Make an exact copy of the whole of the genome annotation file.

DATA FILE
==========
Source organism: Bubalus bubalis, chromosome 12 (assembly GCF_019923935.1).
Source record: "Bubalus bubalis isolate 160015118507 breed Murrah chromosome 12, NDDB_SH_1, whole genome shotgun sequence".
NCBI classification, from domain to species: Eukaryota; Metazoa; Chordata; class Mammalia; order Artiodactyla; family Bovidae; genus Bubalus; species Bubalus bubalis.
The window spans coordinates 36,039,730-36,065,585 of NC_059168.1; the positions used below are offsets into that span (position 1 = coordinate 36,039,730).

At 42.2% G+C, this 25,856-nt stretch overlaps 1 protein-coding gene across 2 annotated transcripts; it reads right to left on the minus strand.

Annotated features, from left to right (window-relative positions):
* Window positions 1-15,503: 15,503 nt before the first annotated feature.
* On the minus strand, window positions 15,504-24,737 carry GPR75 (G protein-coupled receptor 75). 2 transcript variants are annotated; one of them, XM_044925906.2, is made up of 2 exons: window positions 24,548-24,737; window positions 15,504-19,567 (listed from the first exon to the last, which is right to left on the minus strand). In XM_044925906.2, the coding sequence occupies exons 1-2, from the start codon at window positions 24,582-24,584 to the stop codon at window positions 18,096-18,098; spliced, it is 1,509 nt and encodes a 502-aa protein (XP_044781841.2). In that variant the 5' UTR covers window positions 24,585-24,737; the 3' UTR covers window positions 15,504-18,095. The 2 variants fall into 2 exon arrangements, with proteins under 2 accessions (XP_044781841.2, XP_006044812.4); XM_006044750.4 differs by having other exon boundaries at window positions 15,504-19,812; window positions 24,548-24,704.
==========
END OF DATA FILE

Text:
Source organism: Bubalus bubalis, chromosome 12 (assembly GCF_019923935.1).
Source record: "Bubalus bubalis isolate 160015118507 breed Murrah chromosome 12, NDDB_SH_1, whole genome shotgun sequence".
NCBI classification, from domain to species: Eukaryota; Metazoa; Chordata; class Mammalia; order Artiodactyla; family Bovidae; genus Bubalus; species Bubalus bubalis.
The window spans coordinates 36,039,730-36,065,585 of NC_059168.1; the positions used below are offsets into that span (position 1 = coordinate 36,039,730).

At 42.2% G+C, this 25,856-nt stretch overlaps 1 protein-coding gene across 2 annotated transcripts; it reads right to left on the minus strand.

Annotated features, from left to right (window-relative positions):
* Window positions 1-15,503: 15,503 nt before the first annotated feature.
* On the minus strand, window positions 15,504-24,737 carry GPR75 (G protein-coupled receptor 75). 2 transcript variants are annotated; one of them, XM_044925906.2, is made up of 2 exons: window positions 24,548-24,737; window positions 15,504-19,567 (listed from the first exon to the last, which is right to left on the minus strand). In XM_044925906.2, the coding sequence occupies exons 1-2, from the start codon at window positions 24,582-24,584 to the stop codon at window positions 18,096-18,098; spliced, it is 1,509 nt and encodes a 502-aa protein (XP_044781841.2). In that variant the 5' UTR covers window positions 24,585-24,737; the 3' UTR covers window positions 15,504-18,095. The 2 variants fall into 2 exon arrangements, with proteins under 2 accessions (XP_044781841.2, XP_006044812.4); XM_006044750.4 differs by having other exon boundaries at window positions 15,504-19,812; window positions 24,548-24,704.